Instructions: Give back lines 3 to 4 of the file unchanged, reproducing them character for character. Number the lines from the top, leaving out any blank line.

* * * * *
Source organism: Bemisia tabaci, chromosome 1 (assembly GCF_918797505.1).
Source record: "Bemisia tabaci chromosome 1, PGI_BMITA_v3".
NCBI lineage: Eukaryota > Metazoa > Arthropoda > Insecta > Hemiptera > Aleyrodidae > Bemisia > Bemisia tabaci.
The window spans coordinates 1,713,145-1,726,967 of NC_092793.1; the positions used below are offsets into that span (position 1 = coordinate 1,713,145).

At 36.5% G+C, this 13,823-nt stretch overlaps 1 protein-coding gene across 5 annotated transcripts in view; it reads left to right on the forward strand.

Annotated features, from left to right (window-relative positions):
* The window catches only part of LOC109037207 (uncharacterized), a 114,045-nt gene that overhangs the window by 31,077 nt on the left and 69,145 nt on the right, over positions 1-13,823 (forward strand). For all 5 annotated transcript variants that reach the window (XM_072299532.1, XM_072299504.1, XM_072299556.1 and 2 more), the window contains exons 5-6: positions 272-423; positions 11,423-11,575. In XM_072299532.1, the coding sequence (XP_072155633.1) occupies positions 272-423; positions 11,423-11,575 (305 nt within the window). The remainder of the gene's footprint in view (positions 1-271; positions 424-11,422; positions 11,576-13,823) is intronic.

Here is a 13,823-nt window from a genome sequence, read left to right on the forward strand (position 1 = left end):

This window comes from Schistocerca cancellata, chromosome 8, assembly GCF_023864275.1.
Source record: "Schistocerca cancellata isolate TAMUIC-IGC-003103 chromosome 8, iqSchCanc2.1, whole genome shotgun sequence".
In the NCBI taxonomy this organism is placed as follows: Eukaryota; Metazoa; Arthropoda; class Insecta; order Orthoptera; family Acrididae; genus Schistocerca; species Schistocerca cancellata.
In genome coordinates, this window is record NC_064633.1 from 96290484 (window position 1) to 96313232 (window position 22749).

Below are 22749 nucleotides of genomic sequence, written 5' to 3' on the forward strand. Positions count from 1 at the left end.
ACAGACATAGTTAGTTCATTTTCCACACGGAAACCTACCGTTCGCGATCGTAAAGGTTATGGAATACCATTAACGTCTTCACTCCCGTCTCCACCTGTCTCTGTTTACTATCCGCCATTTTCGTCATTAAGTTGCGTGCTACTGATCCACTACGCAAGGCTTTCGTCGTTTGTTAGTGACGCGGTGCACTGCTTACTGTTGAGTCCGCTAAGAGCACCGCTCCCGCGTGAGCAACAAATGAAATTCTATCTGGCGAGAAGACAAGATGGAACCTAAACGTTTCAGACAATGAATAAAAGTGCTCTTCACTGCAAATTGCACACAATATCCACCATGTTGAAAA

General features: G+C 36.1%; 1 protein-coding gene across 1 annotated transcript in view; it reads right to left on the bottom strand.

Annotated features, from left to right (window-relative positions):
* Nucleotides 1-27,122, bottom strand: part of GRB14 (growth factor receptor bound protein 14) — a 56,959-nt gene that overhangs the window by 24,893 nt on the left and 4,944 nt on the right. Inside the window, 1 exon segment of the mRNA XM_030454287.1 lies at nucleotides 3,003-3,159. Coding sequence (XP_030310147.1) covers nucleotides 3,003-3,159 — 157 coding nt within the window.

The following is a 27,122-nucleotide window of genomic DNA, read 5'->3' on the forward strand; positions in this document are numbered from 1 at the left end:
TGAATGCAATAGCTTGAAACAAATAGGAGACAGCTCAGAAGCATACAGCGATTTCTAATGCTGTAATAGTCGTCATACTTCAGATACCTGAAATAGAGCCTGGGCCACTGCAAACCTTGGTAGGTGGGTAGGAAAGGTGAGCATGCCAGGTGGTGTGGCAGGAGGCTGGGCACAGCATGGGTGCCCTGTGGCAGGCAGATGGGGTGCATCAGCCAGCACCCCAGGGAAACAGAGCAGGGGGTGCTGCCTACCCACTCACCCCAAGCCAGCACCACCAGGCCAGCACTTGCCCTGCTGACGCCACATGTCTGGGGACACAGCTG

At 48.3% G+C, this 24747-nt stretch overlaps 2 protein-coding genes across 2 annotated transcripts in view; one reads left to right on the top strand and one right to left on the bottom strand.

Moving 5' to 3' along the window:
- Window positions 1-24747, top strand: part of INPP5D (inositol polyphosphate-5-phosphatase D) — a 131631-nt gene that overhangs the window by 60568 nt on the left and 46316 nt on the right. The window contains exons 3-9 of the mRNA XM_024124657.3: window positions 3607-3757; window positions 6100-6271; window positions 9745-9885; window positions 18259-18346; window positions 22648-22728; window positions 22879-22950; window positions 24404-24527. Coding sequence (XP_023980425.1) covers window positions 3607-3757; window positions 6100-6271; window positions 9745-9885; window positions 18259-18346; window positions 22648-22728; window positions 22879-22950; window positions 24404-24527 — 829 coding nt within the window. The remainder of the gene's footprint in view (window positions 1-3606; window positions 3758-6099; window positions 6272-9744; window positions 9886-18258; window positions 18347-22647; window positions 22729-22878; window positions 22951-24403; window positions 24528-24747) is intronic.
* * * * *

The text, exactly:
NCBI lineage: Eukaryota > Metazoa > Arthropoda > Insecta > Hemiptera > Aleyrodidae > Bemisia > Bemisia tabaci.
The window spans coordinates 1,713,145-1,726,967 of NC_092793.1; the positions used below are offsets into that span (position 1 = coordinate 1,713,145).